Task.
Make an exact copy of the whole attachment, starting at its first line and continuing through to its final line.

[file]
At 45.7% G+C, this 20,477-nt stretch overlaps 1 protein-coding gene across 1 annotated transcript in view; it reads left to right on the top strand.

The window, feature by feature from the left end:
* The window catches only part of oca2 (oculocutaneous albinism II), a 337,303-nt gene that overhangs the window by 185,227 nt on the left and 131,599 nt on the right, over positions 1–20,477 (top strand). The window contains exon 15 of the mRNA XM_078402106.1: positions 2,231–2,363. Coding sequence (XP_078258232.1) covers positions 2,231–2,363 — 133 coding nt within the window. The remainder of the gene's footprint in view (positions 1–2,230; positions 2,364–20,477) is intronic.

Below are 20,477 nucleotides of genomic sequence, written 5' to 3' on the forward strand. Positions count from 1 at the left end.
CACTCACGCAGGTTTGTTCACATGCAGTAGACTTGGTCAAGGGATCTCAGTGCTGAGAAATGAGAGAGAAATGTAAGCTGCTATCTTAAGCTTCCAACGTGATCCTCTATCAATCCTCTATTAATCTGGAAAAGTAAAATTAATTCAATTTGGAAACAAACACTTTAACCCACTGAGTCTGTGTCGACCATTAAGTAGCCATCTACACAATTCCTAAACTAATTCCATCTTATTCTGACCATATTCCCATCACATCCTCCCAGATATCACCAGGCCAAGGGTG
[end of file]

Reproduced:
At 45.7% G+C, this 20,477-nt stretch overlaps 1 protein-coding gene across 1 annotated transcript in view; it reads left to right on the top strand.

The window, feature by feature from the left end:
* The window catches only part of oca2 (oculocutaneous albinism II), a 337,303-nt gene that overhangs the window by 185,227 nt on the left and 131,599 nt on the right, over positions 1–20,477 (top strand). The window contains exon 15 of the mRNA XM_078402106.1: positions 2,231–2,363. Coding sequence (XP_078258232.1) covers positions 2,231–2,363 — 133 coding nt within the window. The remainder of the gene's footprint in view (positions 1–2,230; positions 2,364–20,477) is intronic.

Below are 20,477 nucleotides of genomic sequence, written 5' to 3' on the forward strand. Positions count from 1 at the left end.
CACTCACGCAGGTTTGTTCACATGCAGTAGACTTGGTCAAGGGATCTCAGTGCTGAGAAATGAGAGAGAAATGTAAGCTGCTATCTTAAGCTTCCAACGTGATCCTCTATCAATCCTCTATTAATCTGGAAAAGTAAAATTAATTCAATTTGGAAACAAACACTTTAACCCACTGAGTCTGTGTCGACCATTAAGTAGCCATCTACACAATTCCTAAACTAATTCCATCTTATTCTGACCATATTCCCATCACATCCTCCCAGATATCACCAGGCCAAGGGTG